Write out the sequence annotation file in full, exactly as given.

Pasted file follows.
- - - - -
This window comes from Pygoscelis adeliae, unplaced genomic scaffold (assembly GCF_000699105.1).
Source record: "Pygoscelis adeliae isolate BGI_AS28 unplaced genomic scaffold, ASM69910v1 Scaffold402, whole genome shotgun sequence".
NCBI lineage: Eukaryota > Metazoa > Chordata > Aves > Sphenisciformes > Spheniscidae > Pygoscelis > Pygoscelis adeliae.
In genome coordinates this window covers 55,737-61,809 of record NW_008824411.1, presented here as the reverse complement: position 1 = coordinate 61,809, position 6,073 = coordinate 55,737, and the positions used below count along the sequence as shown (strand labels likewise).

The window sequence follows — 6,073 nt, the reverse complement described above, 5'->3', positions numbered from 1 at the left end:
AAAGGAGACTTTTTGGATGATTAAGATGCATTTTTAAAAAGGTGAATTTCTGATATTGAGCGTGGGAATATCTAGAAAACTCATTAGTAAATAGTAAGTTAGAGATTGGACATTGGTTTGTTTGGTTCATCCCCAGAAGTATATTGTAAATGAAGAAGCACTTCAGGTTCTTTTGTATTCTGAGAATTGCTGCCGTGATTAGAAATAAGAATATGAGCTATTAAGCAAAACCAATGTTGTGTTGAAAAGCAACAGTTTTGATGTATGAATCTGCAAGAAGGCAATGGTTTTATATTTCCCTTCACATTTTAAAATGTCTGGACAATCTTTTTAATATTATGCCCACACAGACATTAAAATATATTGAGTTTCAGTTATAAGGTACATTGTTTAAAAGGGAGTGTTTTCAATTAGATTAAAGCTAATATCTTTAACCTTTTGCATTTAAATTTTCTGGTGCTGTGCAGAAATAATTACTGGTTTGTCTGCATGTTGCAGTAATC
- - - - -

This window comes from Pygoscelis adeliae, unplaced genomic scaffold (assembly GCF_000699105.1).
Source record: "Pygoscelis adeliae isolate BGI_AS28 unplaced genomic scaffold, ASM69910v1 Scaffold402, whole genome shotgun sequence".
NCBI lineage: Eukaryota > Metazoa > Chordata > Aves > Sphenisciformes > Spheniscidae > Pygoscelis > Pygoscelis adeliae.
In genome coordinates this window covers 55,737-61,809 of record NW_008824411.1, presented here as the reverse complement: position 1 = coordinate 61,809, position 6,073 = coordinate 55,737, and the positions used below count along the sequence as shown (strand labels likewise).

The window sequence follows — 6,073 nt, the reverse complement described above, 5'->3', positions numbered from 1 at the left end:
AAAGGAGACTTTTTGGATGATTAAGATGCATTTTTAAAAAGGTGAATTTCTGATATTGAGCGTGGGAATATCTAGAAAACTCATTAGTAAATAGTAAGTTAGAGATTGGACATTGGTTTGTTTGGTTCATCCCCAGAAGTATATTGTAAATGAAGAAGCACTTCAGGTTCTTTTGTATTCTGAGAATTGCTGCCGTGATTAGAAATAAGAATATGAGCTATTAAGCAAAACCAATGTTGTGTTGAAAAGCAACAGTTTTGATGTATGAATCTGCAAGAAGGCAATGGTTTTATATTTCCCTTCACATTTTAAAATGTCTGGACAATCTTTTTAATATTATGCCCACACAGACATTAAAATATATTGAGTTTCAGTTATAAGGTACATTGTTTAAAAGGGAGTGTTTTCAATTAGATTAAAGCTAATATCTTTAACCTTTTGCATTTAAATTTTCTGGTGCTGTGCAGAAATAATTACTGGTTTGTCTGCATGTTGCAGTAATC